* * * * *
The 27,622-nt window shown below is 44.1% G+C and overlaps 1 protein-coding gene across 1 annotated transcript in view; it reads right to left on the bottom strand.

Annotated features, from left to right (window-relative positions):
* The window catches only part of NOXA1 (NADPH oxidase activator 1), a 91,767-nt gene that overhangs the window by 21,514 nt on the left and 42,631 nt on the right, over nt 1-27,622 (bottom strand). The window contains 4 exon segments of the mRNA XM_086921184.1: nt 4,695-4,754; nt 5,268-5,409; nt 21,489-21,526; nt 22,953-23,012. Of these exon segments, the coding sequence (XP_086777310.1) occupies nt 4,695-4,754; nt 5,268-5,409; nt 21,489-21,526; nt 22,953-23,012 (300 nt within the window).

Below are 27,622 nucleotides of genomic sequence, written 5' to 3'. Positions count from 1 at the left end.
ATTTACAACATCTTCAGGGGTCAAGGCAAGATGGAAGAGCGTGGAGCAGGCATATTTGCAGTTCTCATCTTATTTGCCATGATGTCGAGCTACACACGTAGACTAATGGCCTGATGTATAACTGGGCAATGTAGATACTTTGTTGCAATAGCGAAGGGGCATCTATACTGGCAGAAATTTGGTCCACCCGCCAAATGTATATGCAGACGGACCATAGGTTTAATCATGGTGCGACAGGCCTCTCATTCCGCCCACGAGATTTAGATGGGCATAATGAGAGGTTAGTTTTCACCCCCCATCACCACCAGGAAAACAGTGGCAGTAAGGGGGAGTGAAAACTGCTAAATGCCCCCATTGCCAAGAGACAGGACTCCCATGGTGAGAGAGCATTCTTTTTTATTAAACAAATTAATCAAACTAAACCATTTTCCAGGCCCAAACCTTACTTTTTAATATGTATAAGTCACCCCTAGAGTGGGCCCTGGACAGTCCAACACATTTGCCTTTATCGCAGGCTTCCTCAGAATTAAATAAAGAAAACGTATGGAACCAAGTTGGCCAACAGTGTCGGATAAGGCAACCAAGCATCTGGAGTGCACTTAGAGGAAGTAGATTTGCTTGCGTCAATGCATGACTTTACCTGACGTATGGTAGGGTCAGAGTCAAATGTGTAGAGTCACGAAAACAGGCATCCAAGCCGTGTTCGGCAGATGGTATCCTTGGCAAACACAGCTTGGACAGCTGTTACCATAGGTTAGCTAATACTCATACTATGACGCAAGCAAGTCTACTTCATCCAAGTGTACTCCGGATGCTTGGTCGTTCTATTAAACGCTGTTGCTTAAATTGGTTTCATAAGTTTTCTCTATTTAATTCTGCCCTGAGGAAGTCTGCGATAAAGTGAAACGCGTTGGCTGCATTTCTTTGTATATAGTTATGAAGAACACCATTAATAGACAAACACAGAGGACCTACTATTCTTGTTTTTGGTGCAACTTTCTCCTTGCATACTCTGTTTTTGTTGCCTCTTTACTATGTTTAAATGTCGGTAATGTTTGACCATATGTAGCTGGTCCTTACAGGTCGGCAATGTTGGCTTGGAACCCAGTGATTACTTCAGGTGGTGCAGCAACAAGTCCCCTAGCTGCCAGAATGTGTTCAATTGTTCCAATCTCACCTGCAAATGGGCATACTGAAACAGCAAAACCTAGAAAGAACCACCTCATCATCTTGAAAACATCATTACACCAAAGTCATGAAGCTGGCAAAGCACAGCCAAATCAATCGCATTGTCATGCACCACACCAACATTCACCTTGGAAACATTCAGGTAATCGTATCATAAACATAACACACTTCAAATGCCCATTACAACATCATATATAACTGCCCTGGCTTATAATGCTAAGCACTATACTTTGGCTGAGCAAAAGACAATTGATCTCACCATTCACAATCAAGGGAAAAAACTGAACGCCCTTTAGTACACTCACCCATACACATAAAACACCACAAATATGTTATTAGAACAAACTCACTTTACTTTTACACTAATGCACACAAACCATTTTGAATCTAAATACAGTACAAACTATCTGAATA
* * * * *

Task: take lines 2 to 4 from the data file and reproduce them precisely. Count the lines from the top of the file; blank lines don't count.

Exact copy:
Annotated features, from left to right (window-relative positions):
* The window catches only part of NOXA1 (NADPH oxidase activator 1), a 91,767-nt gene that overhangs the window by 21,514 nt on the left and 42,631 nt on the right, over nt 1-27,622 (bottom strand). The window contains 4 exon segments of the mRNA XM_086921184.1: nt 4,695-4,754; nt 5,268-5,409; nt 21,489-21,526; nt 22,953-23,012. Of these exon segments, the coding sequence (XP_086777310.1) occupies nt 4,695-4,754; nt 5,268-5,409; nt 21,489-21,526; nt 22,953-23,012 (300 nt within the window).

Below are 27,622 nucleotides of genomic sequence, written 5' to 3'. Positions count from 1 at the left end.